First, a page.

If you opened Twitter’s trending topics in New York this past weekend, what you most likely saw was this:
1. #NYCC: The hashtag for the ninth annual New York Comic Con, a for-profit swashbuckling event that hosted a record 151,000 attendees this year.
2. #BinderCon: The hashtag for a non-profit symposium of women writers by the same name, which had about 550 attendees and only existed as a Kickstarter project just two months earlier.
Inspired by Mitt Romney’s infamous “binders full of women” comment and a community of women writers on Facebook, BinderCon aims to “empower women and gender non-conforming writers with tools, connections, and strategies to advance their careers.” Over the summer, the group (technically secret) grew virally; currently, there are almost 30,000 members. Some of its speakers for the conference included former New York Times executive editor Jill Abramson, Jezebel founding editor Anna Holmes, and the director of Columbia University’s Tow Center for Digital Journalism, Emily Bell.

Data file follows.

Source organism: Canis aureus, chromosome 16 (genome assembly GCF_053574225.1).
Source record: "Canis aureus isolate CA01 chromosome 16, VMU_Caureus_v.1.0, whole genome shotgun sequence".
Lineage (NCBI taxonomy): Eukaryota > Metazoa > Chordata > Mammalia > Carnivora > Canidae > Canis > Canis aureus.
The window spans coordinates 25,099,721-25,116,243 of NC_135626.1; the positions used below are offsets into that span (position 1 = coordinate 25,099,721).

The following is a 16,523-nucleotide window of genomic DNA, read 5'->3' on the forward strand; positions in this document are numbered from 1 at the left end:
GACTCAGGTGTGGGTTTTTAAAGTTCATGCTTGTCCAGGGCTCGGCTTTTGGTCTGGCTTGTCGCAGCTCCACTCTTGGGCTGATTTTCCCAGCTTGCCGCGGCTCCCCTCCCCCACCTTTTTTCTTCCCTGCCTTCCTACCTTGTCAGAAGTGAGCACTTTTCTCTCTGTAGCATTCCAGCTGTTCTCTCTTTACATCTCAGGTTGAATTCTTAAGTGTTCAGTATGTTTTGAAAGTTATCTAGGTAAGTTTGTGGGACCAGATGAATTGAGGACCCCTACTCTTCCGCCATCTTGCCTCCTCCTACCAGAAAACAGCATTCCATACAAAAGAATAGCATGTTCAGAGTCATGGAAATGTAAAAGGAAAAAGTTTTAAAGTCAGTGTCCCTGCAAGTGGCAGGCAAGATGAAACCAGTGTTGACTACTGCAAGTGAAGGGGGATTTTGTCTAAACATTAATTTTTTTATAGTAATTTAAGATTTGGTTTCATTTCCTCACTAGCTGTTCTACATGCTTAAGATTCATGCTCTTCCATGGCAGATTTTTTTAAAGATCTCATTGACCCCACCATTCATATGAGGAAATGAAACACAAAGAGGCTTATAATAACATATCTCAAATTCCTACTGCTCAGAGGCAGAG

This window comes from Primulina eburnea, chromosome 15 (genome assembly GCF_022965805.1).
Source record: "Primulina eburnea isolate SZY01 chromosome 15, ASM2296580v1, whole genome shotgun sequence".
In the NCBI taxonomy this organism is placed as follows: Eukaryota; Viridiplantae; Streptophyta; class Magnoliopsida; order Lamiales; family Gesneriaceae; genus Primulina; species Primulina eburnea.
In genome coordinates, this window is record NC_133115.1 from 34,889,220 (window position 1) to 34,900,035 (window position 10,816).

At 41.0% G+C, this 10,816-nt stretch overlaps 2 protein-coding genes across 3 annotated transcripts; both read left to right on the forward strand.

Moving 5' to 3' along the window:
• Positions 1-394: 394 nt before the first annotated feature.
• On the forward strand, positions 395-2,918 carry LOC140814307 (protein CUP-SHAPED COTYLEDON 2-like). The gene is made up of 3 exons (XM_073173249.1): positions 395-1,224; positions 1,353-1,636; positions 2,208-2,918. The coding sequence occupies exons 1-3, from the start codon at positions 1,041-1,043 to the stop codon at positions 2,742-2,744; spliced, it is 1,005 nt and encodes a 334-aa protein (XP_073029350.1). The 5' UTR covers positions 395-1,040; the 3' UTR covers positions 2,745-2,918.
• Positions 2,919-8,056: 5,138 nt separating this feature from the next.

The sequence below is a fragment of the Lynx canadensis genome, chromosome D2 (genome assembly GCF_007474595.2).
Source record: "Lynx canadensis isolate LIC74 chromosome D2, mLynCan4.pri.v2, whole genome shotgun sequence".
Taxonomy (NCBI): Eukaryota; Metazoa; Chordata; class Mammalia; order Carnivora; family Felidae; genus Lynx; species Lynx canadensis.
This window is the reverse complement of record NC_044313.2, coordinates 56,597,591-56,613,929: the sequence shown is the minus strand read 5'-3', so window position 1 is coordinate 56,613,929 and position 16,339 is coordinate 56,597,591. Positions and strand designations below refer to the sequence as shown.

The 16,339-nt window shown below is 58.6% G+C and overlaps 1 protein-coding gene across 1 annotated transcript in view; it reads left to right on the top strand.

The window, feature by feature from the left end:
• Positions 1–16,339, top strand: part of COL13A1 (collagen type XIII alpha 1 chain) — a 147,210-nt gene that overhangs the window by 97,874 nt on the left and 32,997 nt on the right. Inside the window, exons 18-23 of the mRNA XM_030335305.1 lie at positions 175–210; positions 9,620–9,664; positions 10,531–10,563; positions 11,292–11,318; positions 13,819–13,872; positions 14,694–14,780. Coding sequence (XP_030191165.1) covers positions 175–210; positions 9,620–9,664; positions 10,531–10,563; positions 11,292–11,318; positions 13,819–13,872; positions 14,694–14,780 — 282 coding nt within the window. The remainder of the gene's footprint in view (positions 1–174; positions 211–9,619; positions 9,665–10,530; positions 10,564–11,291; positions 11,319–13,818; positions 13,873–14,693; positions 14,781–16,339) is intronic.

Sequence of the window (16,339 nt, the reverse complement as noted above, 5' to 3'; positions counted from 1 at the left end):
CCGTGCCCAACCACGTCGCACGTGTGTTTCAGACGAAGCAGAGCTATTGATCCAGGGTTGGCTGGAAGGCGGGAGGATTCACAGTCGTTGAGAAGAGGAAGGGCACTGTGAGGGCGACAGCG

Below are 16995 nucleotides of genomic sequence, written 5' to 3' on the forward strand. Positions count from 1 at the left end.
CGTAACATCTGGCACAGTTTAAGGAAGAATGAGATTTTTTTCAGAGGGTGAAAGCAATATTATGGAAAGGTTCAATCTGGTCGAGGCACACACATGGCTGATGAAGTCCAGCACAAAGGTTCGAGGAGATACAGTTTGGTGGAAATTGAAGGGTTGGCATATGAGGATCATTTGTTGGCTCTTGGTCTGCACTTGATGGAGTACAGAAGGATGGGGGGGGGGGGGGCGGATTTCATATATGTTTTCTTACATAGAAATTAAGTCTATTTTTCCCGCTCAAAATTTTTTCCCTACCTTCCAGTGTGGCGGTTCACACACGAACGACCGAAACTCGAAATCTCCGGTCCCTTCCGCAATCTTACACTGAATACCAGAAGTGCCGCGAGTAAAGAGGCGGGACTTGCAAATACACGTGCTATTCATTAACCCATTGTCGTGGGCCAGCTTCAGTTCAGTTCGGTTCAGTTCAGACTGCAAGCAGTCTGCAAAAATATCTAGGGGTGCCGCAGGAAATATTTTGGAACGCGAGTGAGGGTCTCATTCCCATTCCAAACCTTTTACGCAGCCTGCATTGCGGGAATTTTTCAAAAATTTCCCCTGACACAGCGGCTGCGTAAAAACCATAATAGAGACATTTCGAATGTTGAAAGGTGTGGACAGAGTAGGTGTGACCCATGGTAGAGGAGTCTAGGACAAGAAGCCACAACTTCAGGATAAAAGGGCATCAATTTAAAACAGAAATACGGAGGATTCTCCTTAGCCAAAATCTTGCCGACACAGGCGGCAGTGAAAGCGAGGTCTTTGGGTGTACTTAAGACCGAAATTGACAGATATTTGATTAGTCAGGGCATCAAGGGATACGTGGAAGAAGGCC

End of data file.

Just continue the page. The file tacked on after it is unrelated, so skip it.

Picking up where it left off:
Despite the event’s relatively small size and lack of super hero costumes, according to social analytics tool Topsy, it generated almost 7,000 tweets. Though that’s nowhere near the almost 192,000 tweets Topsy counted for Comic Con’s hashtag, it is more than T-Mobile, Doritos, H&M, Jaguar, or Bud Light could inspire during the Super Bowl, despite running commercials that cost almost $4 million per half-minute.
So what is going on here? Is there some kind of voodoo that can make your tiny event’s hashtag blow up to big-budget-marketing-campaign proportions?
Not the kind you can really plan, according to the event’s organizer, Leigh Stein.
Attendees received bright pink bags printed with the hashtag at orientation. A volunteer live-tweeted the panels from a conference Twitter account with 1,500 followers. But other than that, there wasn’t a special social media strategy that helped boost the event’s profile on Twitter. “It’s really the strength of the community, that so many people were connecting online and face-to-face, that I think it just ignited,” Stein says.
It probably didn’t hurt that most people in the room were writers, who are more likely to have Twitter followers, live-tweet panels, and write good tweets than your average conference attendees.
But getting the event on the social media world’s unofficial scoreboard underscores a point that Home Slice magazine publisher Malaika Adero made during one of BinderCon’s panels.
“Women are the biggest consumer of books. Women have power in numbers,” Stein recaps, adding, “It is exciting to see our influence coalesce on Twitter.”